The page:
He, along with Matthew II and Peter I, was an influential supporter of duke Stephen, who rebelled against his father, Béla's rule and took over the government of Transylvania in the 1260s. During that time, Stephen I Csák served as master of the stewards in Stephen's ducal court in 1263.[5] After the coronation of Ladislaus IV, he was appointed ispán of Trencsén County in 1272, according to historian Gyula Kristó.[6] However Attila Zsoldos identified Stephen Rátót as the noble who held that office in the first regnal year of the minor Ladislaus.[7] There is no record that he would have reached an office during the reign of Stephen V (1270–1272), whom he faithfully supported in the civil war between father and son. In 1275, Stephen was certainly ispán of Trencsén County.[7] After that he served as master of the stewards between 1275 and 1276. Besides that he also functioned as ispán of Bars County (1275–1276), Bánya (1275) and Szolgagyőr ispánates (1276). He was replaced by Reynold Básztély for a short time in 1276, however he retook the position yet at the same year and held the office until 1279. He was also ispán of Pozsony County (1277–1279). He was succeeded by his younger brother, Peter I in both positions.[8] According to Zsoldos, it is conceivable that Stephen was also master of the treasury (1273) and ispán of Sopron County (1280).[9]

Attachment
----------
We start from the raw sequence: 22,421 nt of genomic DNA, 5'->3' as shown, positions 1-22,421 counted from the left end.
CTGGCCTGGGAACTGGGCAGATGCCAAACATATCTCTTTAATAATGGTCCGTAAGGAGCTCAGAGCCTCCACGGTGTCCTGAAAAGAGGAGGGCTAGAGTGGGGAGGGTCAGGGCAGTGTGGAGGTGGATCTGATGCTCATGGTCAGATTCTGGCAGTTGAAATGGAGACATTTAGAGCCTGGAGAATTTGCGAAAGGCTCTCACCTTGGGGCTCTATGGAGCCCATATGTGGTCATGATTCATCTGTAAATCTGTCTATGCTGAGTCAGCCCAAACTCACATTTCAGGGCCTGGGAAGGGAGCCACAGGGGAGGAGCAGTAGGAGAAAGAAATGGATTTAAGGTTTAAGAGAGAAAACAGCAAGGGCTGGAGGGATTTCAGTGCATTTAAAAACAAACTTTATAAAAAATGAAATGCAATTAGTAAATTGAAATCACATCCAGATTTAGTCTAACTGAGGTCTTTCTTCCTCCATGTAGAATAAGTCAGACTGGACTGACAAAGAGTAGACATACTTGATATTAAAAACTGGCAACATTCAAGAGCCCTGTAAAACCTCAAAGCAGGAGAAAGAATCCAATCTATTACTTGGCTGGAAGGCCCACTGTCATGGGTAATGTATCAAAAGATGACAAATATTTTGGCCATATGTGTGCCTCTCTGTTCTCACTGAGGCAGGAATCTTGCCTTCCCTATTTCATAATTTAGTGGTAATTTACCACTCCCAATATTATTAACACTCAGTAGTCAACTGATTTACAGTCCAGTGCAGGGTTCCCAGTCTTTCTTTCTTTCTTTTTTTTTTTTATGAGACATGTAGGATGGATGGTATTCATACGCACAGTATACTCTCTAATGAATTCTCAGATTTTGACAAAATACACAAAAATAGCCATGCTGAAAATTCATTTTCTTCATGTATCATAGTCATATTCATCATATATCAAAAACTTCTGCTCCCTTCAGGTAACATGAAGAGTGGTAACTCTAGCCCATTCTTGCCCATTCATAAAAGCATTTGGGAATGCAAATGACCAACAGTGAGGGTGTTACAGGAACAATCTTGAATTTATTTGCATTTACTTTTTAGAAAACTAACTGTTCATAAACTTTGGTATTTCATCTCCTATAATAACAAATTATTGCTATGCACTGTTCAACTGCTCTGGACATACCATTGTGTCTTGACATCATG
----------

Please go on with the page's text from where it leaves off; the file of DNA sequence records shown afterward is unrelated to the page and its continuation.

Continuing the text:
The last mention of his name occurs in 1279, when Ladislaus IV called him "magister" Stephen, the son of magister Matthew from the kindred Csák as his "beloved and faithful baron" (Latin: nobilis vir et honestus magister Stephanus filius magistri Mathey de genere Chak dilectus et fidelis baro noster). Stephen had no children, as a result Matthew III inherited his property, who later became the greatest enemy of Charles I during the king's war against the oligarchs and for the unified realm.[6]


The ruins of Hrussó (Hrušov) Castle